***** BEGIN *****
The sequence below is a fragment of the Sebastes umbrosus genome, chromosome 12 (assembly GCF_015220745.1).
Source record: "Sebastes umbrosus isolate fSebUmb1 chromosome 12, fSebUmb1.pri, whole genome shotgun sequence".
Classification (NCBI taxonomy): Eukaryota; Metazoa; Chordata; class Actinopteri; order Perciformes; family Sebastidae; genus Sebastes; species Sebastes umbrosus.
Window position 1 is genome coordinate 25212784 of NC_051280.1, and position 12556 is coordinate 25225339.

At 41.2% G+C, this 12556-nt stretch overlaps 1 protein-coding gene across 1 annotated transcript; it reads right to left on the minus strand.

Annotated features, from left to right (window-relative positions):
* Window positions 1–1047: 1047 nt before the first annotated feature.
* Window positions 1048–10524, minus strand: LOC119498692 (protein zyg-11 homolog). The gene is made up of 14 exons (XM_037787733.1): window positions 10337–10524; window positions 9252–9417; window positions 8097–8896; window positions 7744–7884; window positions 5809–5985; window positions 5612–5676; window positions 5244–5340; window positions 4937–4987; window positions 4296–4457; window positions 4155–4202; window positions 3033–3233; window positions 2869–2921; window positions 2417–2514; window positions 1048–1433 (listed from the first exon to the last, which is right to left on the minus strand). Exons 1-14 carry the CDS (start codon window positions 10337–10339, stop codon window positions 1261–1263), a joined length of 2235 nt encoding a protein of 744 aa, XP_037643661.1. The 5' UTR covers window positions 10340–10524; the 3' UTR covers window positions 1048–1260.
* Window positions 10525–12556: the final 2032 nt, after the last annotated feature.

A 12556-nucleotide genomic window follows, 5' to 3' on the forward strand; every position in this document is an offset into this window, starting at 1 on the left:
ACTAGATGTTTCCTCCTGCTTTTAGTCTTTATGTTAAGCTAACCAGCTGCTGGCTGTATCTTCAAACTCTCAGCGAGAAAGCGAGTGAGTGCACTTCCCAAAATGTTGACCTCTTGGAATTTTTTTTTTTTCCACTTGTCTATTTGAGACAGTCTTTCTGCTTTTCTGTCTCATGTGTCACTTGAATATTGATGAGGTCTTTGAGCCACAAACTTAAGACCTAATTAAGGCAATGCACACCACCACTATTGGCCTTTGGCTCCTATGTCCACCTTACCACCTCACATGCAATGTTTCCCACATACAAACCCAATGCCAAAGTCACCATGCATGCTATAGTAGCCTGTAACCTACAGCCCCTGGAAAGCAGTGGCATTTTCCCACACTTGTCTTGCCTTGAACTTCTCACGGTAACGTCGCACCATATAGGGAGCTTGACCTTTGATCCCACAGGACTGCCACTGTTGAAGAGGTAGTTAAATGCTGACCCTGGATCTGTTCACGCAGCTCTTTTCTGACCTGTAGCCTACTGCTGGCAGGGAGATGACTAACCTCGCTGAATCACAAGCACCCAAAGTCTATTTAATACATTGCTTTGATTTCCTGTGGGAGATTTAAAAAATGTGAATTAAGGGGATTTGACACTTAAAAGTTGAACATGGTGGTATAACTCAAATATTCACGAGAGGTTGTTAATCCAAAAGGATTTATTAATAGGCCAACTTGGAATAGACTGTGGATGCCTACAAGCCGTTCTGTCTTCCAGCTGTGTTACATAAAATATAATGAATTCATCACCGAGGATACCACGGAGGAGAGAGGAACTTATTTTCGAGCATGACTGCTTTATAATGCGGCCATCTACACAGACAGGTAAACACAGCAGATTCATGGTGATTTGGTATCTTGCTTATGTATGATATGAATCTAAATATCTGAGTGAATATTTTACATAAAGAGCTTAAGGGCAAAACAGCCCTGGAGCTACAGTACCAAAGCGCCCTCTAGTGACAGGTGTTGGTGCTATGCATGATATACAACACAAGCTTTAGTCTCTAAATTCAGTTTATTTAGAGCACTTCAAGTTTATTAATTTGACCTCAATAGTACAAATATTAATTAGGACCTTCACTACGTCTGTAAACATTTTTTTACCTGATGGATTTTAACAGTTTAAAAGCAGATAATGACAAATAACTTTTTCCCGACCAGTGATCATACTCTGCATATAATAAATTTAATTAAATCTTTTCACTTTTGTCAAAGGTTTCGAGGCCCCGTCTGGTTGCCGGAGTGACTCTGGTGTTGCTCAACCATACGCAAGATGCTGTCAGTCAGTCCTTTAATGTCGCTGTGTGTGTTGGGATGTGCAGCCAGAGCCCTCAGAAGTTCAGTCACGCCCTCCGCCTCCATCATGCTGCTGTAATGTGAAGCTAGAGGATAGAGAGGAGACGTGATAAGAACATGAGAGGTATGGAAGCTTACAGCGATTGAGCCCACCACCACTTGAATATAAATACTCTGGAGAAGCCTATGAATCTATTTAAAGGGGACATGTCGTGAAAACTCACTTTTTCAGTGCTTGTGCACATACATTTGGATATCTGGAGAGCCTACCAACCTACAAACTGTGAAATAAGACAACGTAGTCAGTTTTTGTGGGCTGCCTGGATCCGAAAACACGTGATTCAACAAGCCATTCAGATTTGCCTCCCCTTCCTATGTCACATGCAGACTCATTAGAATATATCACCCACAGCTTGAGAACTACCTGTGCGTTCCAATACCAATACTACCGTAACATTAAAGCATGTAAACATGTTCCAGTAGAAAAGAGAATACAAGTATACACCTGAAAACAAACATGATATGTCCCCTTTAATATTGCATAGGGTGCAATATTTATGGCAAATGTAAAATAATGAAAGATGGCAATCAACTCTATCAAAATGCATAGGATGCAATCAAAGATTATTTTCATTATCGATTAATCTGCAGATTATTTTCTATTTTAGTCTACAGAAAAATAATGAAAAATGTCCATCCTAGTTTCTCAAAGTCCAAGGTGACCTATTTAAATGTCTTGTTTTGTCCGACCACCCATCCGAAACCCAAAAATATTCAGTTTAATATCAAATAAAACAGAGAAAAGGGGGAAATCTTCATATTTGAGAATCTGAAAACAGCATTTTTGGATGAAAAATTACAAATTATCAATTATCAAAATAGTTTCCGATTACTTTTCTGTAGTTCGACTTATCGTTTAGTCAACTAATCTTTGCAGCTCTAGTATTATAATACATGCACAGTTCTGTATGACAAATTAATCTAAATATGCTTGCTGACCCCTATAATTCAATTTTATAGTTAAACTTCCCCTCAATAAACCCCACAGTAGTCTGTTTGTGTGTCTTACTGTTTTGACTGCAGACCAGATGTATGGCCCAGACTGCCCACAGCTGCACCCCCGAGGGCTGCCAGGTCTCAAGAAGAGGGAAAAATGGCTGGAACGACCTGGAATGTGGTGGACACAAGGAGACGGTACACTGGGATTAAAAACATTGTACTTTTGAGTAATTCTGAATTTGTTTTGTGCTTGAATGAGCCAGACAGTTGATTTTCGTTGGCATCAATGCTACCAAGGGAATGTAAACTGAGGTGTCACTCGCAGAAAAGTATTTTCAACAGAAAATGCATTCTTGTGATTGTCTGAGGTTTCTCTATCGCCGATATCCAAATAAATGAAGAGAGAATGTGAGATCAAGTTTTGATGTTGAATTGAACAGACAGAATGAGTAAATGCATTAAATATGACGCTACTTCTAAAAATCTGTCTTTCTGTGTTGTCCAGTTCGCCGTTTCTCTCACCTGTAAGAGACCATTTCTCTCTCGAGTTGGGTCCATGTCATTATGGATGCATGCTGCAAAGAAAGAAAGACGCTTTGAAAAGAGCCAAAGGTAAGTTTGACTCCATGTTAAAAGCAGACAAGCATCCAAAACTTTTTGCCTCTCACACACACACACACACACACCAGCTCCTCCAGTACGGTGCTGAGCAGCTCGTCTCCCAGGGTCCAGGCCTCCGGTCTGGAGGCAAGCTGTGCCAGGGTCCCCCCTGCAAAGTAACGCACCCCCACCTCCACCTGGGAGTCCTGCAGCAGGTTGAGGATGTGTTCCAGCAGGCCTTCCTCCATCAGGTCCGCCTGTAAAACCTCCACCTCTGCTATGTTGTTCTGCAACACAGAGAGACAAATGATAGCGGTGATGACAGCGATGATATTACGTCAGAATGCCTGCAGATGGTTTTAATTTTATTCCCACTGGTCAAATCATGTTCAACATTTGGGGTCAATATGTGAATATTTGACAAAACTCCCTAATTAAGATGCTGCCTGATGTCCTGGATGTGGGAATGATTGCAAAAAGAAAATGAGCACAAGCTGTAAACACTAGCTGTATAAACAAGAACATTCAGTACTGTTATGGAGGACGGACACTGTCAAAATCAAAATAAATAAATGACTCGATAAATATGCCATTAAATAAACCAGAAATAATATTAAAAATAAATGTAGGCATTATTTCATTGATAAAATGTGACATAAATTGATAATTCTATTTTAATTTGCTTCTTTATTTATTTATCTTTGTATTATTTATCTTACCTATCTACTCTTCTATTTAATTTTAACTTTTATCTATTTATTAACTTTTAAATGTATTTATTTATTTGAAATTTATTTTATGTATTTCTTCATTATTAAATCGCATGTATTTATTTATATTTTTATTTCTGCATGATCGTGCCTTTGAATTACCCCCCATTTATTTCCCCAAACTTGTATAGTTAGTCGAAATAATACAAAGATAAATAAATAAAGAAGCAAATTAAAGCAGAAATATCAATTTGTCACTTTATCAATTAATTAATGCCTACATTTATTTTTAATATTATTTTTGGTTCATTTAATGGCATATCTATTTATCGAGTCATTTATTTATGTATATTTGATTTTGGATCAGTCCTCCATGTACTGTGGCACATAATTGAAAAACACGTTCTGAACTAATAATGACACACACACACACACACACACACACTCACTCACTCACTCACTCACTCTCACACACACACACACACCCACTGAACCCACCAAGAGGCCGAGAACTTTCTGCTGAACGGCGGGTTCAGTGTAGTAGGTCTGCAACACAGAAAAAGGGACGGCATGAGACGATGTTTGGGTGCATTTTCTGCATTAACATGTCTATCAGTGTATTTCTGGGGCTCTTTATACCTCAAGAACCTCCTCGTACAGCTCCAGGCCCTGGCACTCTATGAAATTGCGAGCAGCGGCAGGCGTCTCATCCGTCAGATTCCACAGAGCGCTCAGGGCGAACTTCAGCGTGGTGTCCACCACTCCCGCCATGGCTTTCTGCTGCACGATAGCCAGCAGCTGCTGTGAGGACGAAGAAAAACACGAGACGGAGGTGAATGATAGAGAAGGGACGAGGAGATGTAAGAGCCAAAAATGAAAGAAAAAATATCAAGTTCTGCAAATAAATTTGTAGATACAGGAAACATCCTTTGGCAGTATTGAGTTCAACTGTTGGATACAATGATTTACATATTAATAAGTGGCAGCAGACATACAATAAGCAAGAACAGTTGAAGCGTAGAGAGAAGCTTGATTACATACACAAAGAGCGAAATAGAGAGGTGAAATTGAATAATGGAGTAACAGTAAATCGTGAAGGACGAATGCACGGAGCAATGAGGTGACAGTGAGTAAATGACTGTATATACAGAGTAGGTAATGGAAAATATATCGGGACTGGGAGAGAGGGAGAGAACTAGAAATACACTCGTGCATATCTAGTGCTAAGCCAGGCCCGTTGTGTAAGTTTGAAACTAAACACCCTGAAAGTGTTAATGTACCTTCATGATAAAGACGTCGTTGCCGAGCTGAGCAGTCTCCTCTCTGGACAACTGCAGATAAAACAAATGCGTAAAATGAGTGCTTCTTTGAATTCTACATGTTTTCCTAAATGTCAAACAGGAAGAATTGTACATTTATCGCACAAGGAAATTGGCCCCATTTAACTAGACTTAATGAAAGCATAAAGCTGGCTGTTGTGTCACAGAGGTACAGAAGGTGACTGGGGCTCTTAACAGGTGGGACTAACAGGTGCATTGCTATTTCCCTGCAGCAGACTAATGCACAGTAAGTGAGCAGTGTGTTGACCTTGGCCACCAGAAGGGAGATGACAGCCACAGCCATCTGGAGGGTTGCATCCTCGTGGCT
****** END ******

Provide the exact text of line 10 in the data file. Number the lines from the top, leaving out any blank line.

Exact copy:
A 12556-nucleotide genomic window follows, 5' to 3' on the forward strand; every position in this document is an offset into this window, starting at 1 on the left: